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Great Lakes threats outpace solutions
Officials struggle to find ways to fend off invasive species -- and the damage they cause.
By Hugh McDiarid Jr.
Detroit Free Press

To the west, the Asian carp lurks in a canal near Chicago, 22 miles from a tenuous electrical barrier designed to keep the ravenous fish from swarming into the Great Lakes.

To the east, non-native quagga mussels -- the zebra mussel's bigger, tougher cousin -- may be partly to blame for turning part of Lake Erie into an oxygen-starved dead zone.

At a binational conference of Great Lakes experts in Ann Arbor that concluded Saturday, the region's foremost invasive species gurus admitted the threats are moving faster than science can keep up with them.

"I ask the question: 'Do we know what's happening in the Great Lakes?' and generally the answer is no," said John Mills, director of the Ontario region for Environment Canada. The influx of foreign species -- often dumped from the ballast water of oceangoing tankers -- is turning the Great Lakes into an ecological carnival ride where biologists can only guess what will happen next.

In Michigan, the only state or province entirely within the Great Lakes watershed, the stakes are enormous. Changes in the lakes can have an immediate impact on anglers, swimmers, waterfront property owners and businesses. Ripple effects spread through the state's tourist economy.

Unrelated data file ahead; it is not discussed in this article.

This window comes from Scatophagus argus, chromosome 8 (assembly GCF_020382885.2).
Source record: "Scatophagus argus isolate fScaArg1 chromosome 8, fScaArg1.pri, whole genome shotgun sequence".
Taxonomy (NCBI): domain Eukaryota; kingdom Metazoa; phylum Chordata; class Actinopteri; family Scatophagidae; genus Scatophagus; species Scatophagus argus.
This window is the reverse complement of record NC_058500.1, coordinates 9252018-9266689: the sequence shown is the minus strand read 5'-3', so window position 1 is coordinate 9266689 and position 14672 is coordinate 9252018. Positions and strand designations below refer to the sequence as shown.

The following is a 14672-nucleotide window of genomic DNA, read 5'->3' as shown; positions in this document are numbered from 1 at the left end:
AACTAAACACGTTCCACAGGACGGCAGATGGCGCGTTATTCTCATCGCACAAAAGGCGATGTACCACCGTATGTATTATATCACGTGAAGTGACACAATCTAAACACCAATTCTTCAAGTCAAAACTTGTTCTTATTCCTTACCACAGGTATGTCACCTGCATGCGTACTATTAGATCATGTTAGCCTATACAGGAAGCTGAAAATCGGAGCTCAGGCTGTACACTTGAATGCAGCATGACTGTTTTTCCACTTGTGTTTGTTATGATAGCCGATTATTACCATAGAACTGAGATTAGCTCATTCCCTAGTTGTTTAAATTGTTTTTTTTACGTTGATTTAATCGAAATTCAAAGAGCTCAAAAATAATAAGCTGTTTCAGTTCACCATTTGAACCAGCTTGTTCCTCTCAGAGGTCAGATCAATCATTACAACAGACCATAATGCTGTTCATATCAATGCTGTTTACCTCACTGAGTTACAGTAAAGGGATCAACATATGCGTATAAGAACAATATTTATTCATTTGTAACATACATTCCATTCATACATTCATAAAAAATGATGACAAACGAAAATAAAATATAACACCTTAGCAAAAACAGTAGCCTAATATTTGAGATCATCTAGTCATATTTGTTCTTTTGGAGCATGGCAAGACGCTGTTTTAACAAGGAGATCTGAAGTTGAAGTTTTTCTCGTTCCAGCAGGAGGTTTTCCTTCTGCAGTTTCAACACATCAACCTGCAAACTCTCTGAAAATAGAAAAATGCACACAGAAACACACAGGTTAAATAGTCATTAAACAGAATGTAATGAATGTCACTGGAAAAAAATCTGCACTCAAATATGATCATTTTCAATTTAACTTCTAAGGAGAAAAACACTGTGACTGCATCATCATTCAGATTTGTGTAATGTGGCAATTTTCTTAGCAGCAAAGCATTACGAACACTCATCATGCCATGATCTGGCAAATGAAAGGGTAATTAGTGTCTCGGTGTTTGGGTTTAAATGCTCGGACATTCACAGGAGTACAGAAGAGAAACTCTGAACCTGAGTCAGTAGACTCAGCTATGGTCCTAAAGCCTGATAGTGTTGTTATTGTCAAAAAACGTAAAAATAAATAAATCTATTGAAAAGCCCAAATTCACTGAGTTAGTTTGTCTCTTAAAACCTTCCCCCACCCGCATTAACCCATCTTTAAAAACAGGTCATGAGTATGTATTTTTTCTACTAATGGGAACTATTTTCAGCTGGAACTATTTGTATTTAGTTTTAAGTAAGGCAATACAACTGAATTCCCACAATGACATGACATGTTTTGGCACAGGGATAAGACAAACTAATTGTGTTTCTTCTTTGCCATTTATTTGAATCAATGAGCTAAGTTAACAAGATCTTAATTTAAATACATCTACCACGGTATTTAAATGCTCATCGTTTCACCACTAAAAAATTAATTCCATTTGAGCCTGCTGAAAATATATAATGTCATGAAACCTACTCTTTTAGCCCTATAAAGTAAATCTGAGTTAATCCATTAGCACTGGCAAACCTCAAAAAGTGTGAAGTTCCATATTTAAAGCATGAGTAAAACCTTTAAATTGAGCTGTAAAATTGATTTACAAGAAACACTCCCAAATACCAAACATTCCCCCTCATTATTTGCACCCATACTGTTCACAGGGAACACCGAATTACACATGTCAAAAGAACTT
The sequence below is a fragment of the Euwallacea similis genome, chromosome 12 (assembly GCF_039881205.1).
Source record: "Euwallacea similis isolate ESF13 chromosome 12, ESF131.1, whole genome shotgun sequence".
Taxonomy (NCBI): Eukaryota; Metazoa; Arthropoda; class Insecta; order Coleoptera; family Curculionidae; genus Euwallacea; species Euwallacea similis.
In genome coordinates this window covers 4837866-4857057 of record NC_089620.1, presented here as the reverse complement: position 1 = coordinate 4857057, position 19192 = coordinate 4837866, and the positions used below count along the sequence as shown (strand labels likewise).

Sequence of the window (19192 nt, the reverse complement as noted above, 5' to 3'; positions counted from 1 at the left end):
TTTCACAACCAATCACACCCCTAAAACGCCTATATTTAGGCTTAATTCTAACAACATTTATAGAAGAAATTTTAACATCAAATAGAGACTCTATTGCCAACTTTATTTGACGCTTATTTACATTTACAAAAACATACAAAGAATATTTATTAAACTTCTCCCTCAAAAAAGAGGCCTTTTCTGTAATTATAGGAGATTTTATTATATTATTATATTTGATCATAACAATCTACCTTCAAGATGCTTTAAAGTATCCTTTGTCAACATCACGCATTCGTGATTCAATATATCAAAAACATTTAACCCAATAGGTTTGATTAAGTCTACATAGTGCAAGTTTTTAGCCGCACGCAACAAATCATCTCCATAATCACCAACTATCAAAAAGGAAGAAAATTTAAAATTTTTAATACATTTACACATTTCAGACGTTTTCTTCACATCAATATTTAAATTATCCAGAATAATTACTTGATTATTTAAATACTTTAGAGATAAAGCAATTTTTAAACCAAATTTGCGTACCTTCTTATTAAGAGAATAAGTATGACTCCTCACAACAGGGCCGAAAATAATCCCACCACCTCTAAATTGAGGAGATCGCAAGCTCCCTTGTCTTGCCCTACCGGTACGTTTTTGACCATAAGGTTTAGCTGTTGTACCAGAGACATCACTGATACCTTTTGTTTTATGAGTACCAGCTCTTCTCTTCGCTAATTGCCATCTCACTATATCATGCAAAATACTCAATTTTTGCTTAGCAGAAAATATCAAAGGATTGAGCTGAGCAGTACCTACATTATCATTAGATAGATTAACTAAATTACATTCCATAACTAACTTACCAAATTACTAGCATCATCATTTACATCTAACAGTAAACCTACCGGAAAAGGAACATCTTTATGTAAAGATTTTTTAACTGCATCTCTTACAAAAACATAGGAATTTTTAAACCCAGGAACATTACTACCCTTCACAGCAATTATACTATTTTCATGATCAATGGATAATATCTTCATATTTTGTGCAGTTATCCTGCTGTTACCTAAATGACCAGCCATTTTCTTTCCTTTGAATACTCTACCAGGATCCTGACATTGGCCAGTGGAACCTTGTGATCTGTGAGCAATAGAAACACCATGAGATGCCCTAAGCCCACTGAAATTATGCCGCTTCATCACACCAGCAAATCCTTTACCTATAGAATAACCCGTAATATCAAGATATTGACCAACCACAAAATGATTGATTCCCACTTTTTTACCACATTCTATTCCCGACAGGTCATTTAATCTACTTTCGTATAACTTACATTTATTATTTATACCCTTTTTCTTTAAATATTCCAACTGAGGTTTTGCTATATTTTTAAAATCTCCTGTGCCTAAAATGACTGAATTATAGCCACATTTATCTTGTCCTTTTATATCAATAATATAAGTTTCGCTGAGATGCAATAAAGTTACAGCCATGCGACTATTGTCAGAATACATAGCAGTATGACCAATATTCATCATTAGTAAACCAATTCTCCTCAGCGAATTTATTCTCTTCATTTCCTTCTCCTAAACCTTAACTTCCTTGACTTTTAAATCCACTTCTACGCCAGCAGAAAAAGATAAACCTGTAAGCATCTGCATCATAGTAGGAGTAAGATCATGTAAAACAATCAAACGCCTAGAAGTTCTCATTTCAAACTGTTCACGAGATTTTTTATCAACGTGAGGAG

Managing the invasive species threat and a host of other Great Lakes-related issues were part of the agenda at the three-day meeting of the International Joint Commission. The commission oversees management of boundary waters between the United States and Canada.

The consensus: Better coordination is needed among the dozens of groups and government agencies tasked with safeguarding the lakes.

One idea: A Great Lakes czar to lead such efforts.

"On the invasive species, there is a real need for someone to take control," said Thomas Skinner, administrator for the federal Environmental Protection Agency's region that includes the Great Lakes states.

The commission has already asked U.S. and Canadian federal governments for authority to coordinate the war on invasives, but has not yet been granted that power, said Dennis Schornack of Williamston, chairman of the U.S. section of the commission.

"I don't disagree. I think someone should be put in charge to encourage enforcement and look for common standards," he said.

More than 160 non-native species have been discovered in the lakes -- including microscopic invaders and the ubiquitous zebra and quagga mussels.

The mussels, whose excrement increases phosphorus levels that lead to damaging algae blooms, may be to blame for a dead zone in Lake Erie where almost nothing lives.

The dead zone is a nightmarish setback to the lake, which was the poster child for pollution during the 1960s when pollution on a tributary caught fire and Time magazine declared it a dead lake.

Exhaustive efforts slashed phosphorus levels through the 1970s and 1980s. In 1995, the phosphorus levels began increasing. The mussels and farmland runoff may be responsible, said Jeff Reutter, a researcher at Ohio State University.

Because Lake Erie is the shallowest of the Great Lakes, it often is the harbinger of bad news.

"It's the sentinel for all the Great Lakes. If there's going to be a problem, it'll probably show up first" in Lake Erie, Reutter said.

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